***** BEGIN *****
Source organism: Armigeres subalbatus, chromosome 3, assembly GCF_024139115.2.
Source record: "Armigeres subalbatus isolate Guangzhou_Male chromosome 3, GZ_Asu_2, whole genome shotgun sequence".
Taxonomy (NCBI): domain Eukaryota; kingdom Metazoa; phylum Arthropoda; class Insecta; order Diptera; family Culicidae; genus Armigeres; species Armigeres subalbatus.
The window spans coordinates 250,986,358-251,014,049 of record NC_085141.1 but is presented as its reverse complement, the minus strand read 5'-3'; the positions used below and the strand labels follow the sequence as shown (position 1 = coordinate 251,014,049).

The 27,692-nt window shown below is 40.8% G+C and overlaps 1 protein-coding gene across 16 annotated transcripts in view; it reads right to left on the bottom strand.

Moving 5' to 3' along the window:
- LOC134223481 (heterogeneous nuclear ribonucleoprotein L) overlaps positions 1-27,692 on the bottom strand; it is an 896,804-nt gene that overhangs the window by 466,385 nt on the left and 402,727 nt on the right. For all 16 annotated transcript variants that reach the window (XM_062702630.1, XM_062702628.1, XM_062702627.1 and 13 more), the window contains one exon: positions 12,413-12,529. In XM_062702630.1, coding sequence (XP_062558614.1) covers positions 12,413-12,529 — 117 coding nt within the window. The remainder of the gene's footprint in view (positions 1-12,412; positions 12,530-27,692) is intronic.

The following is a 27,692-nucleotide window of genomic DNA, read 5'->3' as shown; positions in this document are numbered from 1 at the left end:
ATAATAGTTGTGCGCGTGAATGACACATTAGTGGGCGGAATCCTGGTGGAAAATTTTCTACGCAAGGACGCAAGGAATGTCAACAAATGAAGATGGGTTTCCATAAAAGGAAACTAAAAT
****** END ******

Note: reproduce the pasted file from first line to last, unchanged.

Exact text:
Source organism: Armigeres subalbatus, chromosome 3, assembly GCF_024139115.2.
Source record: "Armigeres subalbatus isolate Guangzhou_Male chromosome 3, GZ_Asu_2, whole genome shotgun sequence".
Taxonomy (NCBI): domain Eukaryota; kingdom Metazoa; phylum Arthropoda; class Insecta; order Diptera; family Culicidae; genus Armigeres; species Armigeres subalbatus.
The window spans coordinates 250,986,358-251,014,049 of record NC_085141.1 but is presented as its reverse complement, the minus strand read 5'-3'; the positions used below and the strand labels follow the sequence as shown (position 1 = coordinate 251,014,049).

The 27,692-nt window shown below is 40.8% G+C and overlaps 1 protein-coding gene across 16 annotated transcripts in view; it reads right to left on the bottom strand.

Moving 5' to 3' along the window:
- LOC134223481 (heterogeneous nuclear ribonucleoprotein L) overlaps positions 1-27,692 on the bottom strand; it is an 896,804-nt gene that overhangs the window by 466,385 nt on the left and 402,727 nt on the right. For all 16 annotated transcript variants that reach the window (XM_062702630.1, XM_062702628.1, XM_062702627.1 and 13 more), the window contains one exon: positions 12,413-12,529. In XM_062702630.1, coding sequence (XP_062558614.1) covers positions 12,413-12,529 — 117 coding nt within the window. The remainder of the gene's footprint in view (positions 1-12,412; positions 12,530-27,692) is intronic.

The following is a 27,692-nucleotide window of genomic DNA, read 5'->3' as shown; positions in this document are numbered from 1 at the left end:
ATAATAGTTGTGCGCGTGAATGACACATTAGTGGGCGGAATCCTGGTGGAAAATTTTCTACGCAAGGACGCAAGGAATGTCAACAAATGAAGATGGGTTTCCATAAAAGGAAACTAAAAT